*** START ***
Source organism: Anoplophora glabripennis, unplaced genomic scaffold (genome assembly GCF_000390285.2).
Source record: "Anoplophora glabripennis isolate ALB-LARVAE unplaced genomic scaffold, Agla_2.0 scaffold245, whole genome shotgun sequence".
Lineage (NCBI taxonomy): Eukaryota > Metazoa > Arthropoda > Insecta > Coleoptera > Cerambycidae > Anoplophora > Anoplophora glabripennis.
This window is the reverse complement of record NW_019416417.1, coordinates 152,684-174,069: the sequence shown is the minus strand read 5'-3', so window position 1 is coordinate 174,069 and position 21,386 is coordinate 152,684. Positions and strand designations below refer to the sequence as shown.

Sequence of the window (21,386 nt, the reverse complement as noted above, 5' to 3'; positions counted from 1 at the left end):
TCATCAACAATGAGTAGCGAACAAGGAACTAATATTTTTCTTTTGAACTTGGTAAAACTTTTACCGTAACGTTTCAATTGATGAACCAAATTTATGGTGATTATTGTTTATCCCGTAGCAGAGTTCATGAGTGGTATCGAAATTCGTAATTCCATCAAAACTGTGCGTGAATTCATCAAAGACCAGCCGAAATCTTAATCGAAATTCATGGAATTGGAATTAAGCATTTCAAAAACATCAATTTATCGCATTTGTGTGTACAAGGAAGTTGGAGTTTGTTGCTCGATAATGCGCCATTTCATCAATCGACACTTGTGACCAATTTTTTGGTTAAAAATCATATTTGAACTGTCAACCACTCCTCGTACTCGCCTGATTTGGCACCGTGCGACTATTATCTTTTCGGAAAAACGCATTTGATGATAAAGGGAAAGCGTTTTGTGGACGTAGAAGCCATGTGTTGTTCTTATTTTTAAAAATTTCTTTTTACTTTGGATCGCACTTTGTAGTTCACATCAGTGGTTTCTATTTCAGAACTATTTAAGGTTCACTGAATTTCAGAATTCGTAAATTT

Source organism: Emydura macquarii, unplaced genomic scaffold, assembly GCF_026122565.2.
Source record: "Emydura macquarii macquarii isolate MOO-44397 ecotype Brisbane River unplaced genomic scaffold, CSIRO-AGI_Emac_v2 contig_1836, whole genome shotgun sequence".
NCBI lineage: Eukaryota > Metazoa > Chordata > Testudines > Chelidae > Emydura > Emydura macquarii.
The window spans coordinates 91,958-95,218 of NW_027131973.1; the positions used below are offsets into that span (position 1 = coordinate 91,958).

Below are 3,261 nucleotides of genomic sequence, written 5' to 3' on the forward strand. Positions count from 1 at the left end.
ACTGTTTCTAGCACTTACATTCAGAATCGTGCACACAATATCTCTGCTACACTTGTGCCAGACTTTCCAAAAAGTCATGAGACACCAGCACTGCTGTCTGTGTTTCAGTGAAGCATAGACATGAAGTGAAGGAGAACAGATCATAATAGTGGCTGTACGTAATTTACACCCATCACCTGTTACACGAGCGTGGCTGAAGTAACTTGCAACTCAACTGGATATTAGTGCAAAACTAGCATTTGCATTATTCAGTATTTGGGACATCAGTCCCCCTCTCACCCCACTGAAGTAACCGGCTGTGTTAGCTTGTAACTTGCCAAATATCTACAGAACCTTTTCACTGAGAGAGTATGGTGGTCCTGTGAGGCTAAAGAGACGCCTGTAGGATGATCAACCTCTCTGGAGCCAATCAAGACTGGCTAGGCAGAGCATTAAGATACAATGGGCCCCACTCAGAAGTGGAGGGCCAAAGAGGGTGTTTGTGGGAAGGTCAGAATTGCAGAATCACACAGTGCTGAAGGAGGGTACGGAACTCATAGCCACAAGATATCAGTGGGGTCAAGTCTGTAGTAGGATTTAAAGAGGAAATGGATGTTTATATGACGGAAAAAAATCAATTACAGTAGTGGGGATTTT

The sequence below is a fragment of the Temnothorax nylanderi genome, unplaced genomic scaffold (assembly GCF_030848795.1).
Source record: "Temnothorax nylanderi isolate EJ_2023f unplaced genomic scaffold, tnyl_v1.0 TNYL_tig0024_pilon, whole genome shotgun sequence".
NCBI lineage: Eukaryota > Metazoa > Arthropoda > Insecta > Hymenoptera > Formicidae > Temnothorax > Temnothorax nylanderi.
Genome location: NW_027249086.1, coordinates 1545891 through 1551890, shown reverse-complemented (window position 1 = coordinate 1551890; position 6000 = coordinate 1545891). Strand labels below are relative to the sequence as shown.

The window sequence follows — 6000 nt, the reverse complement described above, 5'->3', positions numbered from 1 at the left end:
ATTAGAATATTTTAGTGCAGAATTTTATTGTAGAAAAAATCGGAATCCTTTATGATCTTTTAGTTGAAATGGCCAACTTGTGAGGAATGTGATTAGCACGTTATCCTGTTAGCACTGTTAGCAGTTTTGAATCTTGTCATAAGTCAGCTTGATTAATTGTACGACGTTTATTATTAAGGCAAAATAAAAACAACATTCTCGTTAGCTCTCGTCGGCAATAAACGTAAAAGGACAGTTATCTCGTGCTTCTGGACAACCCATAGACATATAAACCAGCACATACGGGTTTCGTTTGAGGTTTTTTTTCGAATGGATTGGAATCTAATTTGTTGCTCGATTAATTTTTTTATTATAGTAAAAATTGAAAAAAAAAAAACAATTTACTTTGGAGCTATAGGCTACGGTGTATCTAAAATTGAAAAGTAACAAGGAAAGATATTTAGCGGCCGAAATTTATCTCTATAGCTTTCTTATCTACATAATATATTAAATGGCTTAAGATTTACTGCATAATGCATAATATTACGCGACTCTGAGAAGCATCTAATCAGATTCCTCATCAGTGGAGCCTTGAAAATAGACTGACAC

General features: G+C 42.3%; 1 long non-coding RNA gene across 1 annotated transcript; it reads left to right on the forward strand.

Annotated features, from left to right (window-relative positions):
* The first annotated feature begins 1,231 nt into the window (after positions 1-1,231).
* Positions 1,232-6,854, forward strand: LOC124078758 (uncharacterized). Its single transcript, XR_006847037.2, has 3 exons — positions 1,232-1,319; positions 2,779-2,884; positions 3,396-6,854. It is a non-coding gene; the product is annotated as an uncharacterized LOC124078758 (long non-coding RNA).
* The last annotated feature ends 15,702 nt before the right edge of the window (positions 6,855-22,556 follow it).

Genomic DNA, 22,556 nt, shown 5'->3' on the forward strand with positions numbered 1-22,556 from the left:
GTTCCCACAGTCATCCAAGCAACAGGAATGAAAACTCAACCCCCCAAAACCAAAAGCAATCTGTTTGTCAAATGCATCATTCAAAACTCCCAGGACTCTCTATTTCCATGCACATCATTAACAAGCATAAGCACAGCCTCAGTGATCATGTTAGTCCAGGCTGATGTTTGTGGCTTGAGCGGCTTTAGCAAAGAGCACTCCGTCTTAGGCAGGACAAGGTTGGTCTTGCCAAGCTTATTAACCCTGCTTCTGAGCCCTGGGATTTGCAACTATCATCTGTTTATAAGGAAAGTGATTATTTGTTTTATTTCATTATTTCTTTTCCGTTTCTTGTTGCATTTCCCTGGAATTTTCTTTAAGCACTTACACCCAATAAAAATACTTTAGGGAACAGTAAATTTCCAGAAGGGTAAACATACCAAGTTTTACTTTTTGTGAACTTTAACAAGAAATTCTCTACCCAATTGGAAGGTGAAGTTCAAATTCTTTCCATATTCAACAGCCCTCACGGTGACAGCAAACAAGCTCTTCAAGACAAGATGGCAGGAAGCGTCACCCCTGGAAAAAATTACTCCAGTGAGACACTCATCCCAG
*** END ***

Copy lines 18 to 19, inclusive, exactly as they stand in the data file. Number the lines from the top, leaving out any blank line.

ATTAGAATATTTTAGTGCAGAATTTTATTGTAGAAAAAATCGGAATCCTTTATGATCTTTTAGTTGAAATGGCCAACTTGTGAGGAATGTGATTAGCACGTTATCCTGTTAGCACTGTTAGCAGTTTTGAATCTTGTCATAAGTCAGCTTGATTAATTGTACGACGTTTATTATTAAGGCAAAATAAAAACAACATTCTCGTTAGCTCTCGTCGGCAATAAACGTAAAAGGACAGTTATCTCGTGCTTCTGGACAACCCATAGACATATAAACCAGCACATACGGGTTTCGTTTGAGGTTTTTTTTCGAATGGATTGGAATCTAATTTGTTGCTCGATTAATTTTTTTATTATAGTAAAAATTGAAAAAAAAAAAACAATTTACTTTGGAGCTATAGGCTACGGTGTATCTAAAATTGAAAAGTAACAAGGAAAGATATTTAGCGGCCGAAATTTATCTCTATAGCTTTCTTATCTACATAATATATTAAATGGCTTAAGATTTACTGCATAATGCATAATATTACGCGACTCTGAGAAGCATCTAATCAGATTCCTCATCAGTGGAGCCTTGAAAATAGACTGACAC

General features: G+C 42.3%; 1 long non-coding RNA gene across 1 annotated transcript; it reads left to right on the forward strand.